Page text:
The Final Fantasy VII Letters continue over at Paste with Part Six last week and just today, Part Seven. That’s right, Leigh and I have officially written as many letters about FFVII as there had been games in the series up to that point. Maybe we’ll stop at fourteen. Or better, we’ll do what Square-Enix should’ve done and stop at ten.
Part Six dealt with the ever-opening world map, and how exploration in this game feels so markedly different than in western open-world games. Here’s Leigh:
The constraints of your travel were always really clearly delineated, and you’d see all these “what’s that over there?”-type intriguing zones that you would really patiently aim to ensure there was actually no way you could reach, enduring enemies and battles as, rather than move on to the next town or whatnot, you traced circles around some unreachable platform or walked a sprawling line you hoped would allow you to defy the bounds of nature and reach an inaccessible cave.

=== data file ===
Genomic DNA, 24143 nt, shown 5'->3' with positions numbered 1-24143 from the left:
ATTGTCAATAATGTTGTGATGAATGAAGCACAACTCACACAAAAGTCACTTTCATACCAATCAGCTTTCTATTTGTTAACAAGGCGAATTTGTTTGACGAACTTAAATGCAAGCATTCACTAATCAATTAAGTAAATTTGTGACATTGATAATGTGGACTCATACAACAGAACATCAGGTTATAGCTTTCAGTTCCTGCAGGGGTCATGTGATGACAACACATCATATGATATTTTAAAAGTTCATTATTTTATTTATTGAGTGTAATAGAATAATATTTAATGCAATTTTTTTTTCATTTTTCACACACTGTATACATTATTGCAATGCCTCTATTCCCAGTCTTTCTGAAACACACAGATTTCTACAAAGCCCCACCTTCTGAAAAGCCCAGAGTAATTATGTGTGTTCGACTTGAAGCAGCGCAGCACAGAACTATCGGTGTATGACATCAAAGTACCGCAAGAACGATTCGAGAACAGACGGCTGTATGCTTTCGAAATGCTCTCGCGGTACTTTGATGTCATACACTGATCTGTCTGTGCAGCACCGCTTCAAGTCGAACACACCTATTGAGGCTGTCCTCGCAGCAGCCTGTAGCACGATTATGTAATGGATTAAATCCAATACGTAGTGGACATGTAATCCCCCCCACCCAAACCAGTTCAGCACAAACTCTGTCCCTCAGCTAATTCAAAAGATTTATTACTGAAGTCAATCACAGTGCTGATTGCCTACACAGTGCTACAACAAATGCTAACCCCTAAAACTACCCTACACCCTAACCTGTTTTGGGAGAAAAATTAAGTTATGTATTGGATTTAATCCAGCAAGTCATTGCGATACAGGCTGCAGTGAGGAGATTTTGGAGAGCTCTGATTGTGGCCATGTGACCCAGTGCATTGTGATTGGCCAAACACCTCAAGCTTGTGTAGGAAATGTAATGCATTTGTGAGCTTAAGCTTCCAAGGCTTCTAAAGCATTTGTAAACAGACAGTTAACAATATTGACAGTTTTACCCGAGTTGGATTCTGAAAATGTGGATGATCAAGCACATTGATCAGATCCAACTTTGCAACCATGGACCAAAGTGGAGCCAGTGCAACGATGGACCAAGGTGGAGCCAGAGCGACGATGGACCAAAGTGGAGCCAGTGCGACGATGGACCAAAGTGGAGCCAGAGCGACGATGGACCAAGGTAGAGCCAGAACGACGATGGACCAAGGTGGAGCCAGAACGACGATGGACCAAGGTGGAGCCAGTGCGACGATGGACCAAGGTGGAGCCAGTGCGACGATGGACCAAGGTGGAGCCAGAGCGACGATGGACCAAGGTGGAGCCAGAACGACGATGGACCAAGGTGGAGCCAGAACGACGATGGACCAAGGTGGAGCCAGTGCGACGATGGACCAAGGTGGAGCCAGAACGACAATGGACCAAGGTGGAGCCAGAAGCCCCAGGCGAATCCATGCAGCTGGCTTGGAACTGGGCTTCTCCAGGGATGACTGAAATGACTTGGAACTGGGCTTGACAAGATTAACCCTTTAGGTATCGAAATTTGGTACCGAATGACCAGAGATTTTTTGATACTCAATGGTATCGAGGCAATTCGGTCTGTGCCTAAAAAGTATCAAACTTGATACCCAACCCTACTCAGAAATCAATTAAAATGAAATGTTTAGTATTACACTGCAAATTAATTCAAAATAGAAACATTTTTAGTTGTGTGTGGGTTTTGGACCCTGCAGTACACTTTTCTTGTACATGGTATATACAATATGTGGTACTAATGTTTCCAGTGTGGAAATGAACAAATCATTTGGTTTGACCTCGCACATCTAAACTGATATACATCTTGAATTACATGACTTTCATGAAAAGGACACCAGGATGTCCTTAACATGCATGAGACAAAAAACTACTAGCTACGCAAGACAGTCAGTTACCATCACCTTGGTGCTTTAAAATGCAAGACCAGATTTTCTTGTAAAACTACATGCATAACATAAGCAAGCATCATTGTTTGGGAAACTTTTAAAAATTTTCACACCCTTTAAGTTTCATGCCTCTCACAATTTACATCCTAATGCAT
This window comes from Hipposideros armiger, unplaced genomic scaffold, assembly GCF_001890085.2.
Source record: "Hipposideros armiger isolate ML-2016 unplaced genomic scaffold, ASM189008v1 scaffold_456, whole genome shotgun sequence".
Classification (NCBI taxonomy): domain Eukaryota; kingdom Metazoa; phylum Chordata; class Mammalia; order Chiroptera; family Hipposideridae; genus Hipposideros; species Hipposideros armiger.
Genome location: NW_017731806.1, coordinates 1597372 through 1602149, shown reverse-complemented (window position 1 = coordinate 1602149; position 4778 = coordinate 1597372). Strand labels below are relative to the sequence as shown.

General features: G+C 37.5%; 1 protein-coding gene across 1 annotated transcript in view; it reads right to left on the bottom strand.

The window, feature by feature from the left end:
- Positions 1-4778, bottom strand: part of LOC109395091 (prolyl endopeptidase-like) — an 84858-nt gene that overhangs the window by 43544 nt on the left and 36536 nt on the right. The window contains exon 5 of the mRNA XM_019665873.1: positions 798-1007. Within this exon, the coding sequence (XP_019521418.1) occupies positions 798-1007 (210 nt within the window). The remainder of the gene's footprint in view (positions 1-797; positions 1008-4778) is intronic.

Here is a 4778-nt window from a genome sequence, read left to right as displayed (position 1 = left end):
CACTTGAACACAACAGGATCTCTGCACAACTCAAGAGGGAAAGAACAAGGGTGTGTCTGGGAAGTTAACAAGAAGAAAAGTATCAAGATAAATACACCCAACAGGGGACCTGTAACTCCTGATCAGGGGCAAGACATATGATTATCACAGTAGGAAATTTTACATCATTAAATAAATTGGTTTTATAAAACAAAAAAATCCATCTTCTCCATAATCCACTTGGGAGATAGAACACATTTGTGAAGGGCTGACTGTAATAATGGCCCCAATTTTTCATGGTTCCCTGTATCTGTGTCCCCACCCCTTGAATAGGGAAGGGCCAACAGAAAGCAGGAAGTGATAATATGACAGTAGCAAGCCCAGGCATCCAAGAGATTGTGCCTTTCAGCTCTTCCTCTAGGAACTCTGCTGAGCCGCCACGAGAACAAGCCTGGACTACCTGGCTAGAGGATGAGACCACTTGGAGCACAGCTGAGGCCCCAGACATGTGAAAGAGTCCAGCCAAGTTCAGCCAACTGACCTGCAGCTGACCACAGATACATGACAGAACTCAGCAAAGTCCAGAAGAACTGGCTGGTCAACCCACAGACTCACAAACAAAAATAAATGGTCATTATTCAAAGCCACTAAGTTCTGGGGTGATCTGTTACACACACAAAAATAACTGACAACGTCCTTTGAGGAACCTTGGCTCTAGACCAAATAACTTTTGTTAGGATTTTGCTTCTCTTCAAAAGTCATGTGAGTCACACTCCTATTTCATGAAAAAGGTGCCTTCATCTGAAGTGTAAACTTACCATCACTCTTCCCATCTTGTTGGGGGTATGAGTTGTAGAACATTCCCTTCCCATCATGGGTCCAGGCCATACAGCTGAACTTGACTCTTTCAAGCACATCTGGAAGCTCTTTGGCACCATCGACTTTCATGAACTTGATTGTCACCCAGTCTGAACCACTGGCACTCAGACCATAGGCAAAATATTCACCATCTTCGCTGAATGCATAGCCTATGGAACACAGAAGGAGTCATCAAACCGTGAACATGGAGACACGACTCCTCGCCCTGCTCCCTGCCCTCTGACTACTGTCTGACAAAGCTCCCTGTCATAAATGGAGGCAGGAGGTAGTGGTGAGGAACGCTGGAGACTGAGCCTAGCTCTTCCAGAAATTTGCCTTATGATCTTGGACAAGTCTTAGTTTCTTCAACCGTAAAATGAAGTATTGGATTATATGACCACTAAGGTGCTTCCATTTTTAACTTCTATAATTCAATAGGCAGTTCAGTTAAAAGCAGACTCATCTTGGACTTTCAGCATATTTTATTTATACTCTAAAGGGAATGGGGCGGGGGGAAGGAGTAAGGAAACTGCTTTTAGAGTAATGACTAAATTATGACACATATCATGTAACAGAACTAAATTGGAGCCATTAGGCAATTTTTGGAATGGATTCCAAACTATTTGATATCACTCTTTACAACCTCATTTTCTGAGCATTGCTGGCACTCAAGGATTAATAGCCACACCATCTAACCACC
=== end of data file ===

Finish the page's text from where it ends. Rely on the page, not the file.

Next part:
And in Part Seven, we talk a bit about the way we have come to know these characters gradually over the course of the story, and I delve a bit into my thoughts on the music:
My theory is that a strong melody occupies the same mental/conceptual space as spoken words do, and that it is therefore difficult to listen to both at once. You’ll notice that in most games these days (and films, for that matter), the big melodic themes only move to the foreground during action scenes; when it comes time for the characters to do some talking, big single-line motifs are replaced with wider, less intrusive chords and textures.
Therefore the composer for any text-only game has the luxury of space—with no words getting in the way, Uematsu was free to write whatever music he wanted. He really went for it, and the resultant themes and melodies do more talking than those iconic little blue dialogue boxes could hope to.
Thanks again to everyone for reading and for your incredible enthusiasm and support. We’ve both been overwhelmed by the response, and are having a blast.